4 new from $220.93

Martin Threshold Bow Set

4.4 out of 5 stars 49 customer reviews
| 16 answered questions

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30-40 Pounds Size Chart
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  • Speed 305fps,
  • Let Off 75 percent,
  • Brace height 6.9in.,
  • Axle length 36.75in.
  • This item is not for sale in some specific zip codes
4 new from $220.93
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Product Description

The Adventure Series Threshold is a full size hunting bow, featuring a lightweight, durable riser and powerful limbs capable of achieving 310 FPS! The M-Pro machined aluminum single cam system includes a full set of interchangeable modules that allow adjustment from 25" – 31" (50#, 70# adult model) and 23.5" - 29" (40# youth model) in one inch increments without affecting draw weight. Draw weight is adjustbale down 10# from peak weight.

This bow comes to you with everything you need to start shooting today. Included a Mantis Rest,Twist Lock 6-arrow Quiver and a Fiber optic Striker Sight.

Introduce yourself to hunting adventure today, with the Adventure Series Threshold.

Product Details

  • Shipping Information: View shipping rates and policies
  • Domestic Shipping: Item can be shipped within U.S.
  • International Shipping: This item is not eligible for international shipping. Learn More
  • ASIN: B006JCUS7S
  • Item model number: A63XX-XH-parent
  • Average Customer Review: 4.4 out of 5 stars  See all reviews (49 customer reviews)
  • Amazon Best Sellers Rank: #414,472 in Sports & Outdoors (See Top 100 in Sports & Outdoors)

Customer Questions & Answers

Customer Reviews

Top Customer Reviews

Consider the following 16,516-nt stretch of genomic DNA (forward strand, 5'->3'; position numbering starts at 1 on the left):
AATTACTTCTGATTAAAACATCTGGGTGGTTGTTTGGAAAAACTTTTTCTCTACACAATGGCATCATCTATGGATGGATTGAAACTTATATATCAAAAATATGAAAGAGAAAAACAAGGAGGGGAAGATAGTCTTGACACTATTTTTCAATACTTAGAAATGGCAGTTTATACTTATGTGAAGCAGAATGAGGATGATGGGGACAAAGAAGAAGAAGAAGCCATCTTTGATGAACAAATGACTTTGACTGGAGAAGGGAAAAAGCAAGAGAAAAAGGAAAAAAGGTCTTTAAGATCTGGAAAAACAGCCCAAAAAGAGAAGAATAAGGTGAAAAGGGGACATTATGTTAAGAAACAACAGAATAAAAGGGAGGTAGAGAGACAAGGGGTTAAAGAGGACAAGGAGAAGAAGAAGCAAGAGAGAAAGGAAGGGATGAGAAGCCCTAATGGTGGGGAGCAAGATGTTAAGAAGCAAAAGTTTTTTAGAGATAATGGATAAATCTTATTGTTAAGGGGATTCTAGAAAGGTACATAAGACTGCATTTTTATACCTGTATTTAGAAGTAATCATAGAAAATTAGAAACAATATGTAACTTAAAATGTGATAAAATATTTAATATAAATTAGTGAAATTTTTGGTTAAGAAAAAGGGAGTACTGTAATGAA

By FM on February 24, 2010
Size: 60-70 Pounds
I bought the bow from sportsman's guide. It has a good riser and metal cams. It has an issue with the cam stop were it can rotate past the stop point and this can be dangerous because if it does the cam will get stuck leaving the limbs compressed. I had this happen to me the first time I shot it, easy enough to fix just be aware of it. It is an old style bow meaning the limbs are not parallel and it can jump out of your hand if you are new at shooting a bow like me. The sight ring cover is cheap plastic and will not take a beating. The arrow rest is a drop away rest but not fully confined would be better off with a whisker biscuit.

So now that I made it sound like a piece of crap consider this, the cam stop problem is easily fixed and the bow is 206 dollars with the sportsman's guide club discount. I replaced the sight with a $30 5 pin sight, the drop away rest with a $40 used fully confined drop away rest and added an extra washer to the cam stop bolt to extend its length, plus a $30 stabilizer and bingo for $306 plus tax I have a very accurate 70# bow with all the fixings.

I recommend this bow to anyone who wants to start with bow shooting and is on a budget like me. You will get an exceptional 70# bow that is very accurate, powerful and best of all affordable.
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I was in the market for a Compound Bow that was reasonably priced, yet also integrated some of the newer technology and the Martin Threshold is almost too good to be true.

As $200, it is IMPOSSIBLE and probably ignorant to try and compare it with similar boss on the market simply because neither Bowtech, nor PSE as well as others make a Compound Bow with these features at this price.

The Bow itself is strong Aluminum, ergonomically comfortable and has a beautiful camo finish.

It comes with a decent rest ($15 alone for the cheapest one at a retail store), a sight ($17), a quiver ($20), as well as the standard stabilizer bar. Therefore it's almost as if the Bow itself is selling for around $150, which is the price of a decent youth bow.

It breaks down easily (if you know anything about Compound Bows) and is easy to adjust.

I understand others' complaints about wanting better instructions, but what everyone should do (the proper, safe and intelligent thing to do) is go to your nearest Archery store/Dealer and have a professional measure your Draw Length (the 60-70lb version adjusts from 26-31"), as too many people have difficulty with their equipment because of this simple factor. They can also help you adjust draw weight as well as your sight preferences.